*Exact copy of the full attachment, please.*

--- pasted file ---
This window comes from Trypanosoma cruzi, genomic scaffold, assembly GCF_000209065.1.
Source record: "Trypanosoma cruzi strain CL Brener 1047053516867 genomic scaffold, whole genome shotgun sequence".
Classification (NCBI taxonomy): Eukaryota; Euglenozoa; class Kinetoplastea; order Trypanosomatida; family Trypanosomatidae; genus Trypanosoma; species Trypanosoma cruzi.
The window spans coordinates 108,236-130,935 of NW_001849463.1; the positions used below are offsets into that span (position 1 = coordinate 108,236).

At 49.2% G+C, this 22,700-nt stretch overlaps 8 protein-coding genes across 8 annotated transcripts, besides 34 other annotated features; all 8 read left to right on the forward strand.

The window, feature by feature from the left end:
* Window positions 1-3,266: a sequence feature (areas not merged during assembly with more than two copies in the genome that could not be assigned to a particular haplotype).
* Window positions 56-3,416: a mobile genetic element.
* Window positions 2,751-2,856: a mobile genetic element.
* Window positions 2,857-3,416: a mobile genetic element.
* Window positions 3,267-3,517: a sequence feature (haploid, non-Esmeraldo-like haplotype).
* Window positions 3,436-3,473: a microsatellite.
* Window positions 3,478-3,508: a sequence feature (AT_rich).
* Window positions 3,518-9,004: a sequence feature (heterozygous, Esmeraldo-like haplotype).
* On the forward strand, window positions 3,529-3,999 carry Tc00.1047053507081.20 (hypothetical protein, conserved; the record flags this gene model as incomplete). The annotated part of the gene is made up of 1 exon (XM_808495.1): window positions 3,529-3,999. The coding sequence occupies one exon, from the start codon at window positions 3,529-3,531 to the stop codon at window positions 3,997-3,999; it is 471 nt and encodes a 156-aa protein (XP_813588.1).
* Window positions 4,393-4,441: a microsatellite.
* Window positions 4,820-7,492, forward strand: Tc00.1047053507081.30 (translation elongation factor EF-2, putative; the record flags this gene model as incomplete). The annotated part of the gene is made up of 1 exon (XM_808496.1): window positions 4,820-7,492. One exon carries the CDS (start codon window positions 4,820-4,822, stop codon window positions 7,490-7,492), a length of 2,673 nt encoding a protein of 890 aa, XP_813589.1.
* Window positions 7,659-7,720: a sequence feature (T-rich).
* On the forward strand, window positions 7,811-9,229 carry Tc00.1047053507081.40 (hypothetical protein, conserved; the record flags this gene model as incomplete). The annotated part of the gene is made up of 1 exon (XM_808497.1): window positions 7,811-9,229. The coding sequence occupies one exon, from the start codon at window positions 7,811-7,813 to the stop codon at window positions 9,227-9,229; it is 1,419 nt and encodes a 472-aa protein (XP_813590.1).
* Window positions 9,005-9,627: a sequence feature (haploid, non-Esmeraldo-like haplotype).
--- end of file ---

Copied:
This window comes from Trypanosoma cruzi, genomic scaffold, assembly GCF_000209065.1.
Source record: "Trypanosoma cruzi strain CL Brener 1047053516867 genomic scaffold, whole genome shotgun sequence".
Classification (NCBI taxonomy): Eukaryota; Euglenozoa; class Kinetoplastea; order Trypanosomatida; family Trypanosomatidae; genus Trypanosoma; species Trypanosoma cruzi.
The window spans coordinates 108,236-130,935 of NW_001849463.1; the positions used below are offsets into that span (position 1 = coordinate 108,236).

At 49.2% G+C, this 22,700-nt stretch overlaps 8 protein-coding genes across 8 annotated transcripts, besides 34 other annotated features; all 8 read left to right on the forward strand.

The window, feature by feature from the left end:
* Window positions 1-3,266: a sequence feature (areas not merged during assembly with more than two copies in the genome that could not be assigned to a particular haplotype).
* Window positions 56-3,416: a mobile genetic element.
* Window positions 2,751-2,856: a mobile genetic element.
* Window positions 2,857-3,416: a mobile genetic element.
* Window positions 3,267-3,517: a sequence feature (haploid, non-Esmeraldo-like haplotype).
* Window positions 3,436-3,473: a microsatellite.
* Window positions 3,478-3,508: a sequence feature (AT_rich).
* Window positions 3,518-9,004: a sequence feature (heterozygous, Esmeraldo-like haplotype).
* On the forward strand, window positions 3,529-3,999 carry Tc00.1047053507081.20 (hypothetical protein, conserved; the record flags this gene model as incomplete). The annotated part of the gene is made up of 1 exon (XM_808495.1): window positions 3,529-3,999. The coding sequence occupies one exon, from the start codon at window positions 3,529-3,531 to the stop codon at window positions 3,997-3,999; it is 471 nt and encodes a 156-aa protein (XP_813588.1).
* Window positions 4,393-4,441: a microsatellite.
* Window positions 4,820-7,492, forward strand: Tc00.1047053507081.30 (translation elongation factor EF-2, putative; the record flags this gene model as incomplete). The annotated part of the gene is made up of 1 exon (XM_808496.1): window positions 4,820-7,492. One exon carries the CDS (start codon window positions 4,820-4,822, stop codon window positions 7,490-7,492), a length of 2,673 nt encoding a protein of 890 aa, XP_813589.1.
* Window positions 7,659-7,720: a sequence feature (T-rich).
* On the forward strand, window positions 7,811-9,229 carry Tc00.1047053507081.40 (hypothetical protein, conserved; the record flags this gene model as incomplete). The annotated part of the gene is made up of 1 exon (XM_808497.1): window positions 7,811-9,229. The coding sequence occupies one exon, from the start codon at window positions 7,811-7,813 to the stop codon at window positions 9,227-9,229; it is 1,419 nt and encodes a 472-aa protein (XP_813590.1).
* Window positions 9,005-9,627: a sequence feature (haploid, non-Esmeraldo-like haplotype).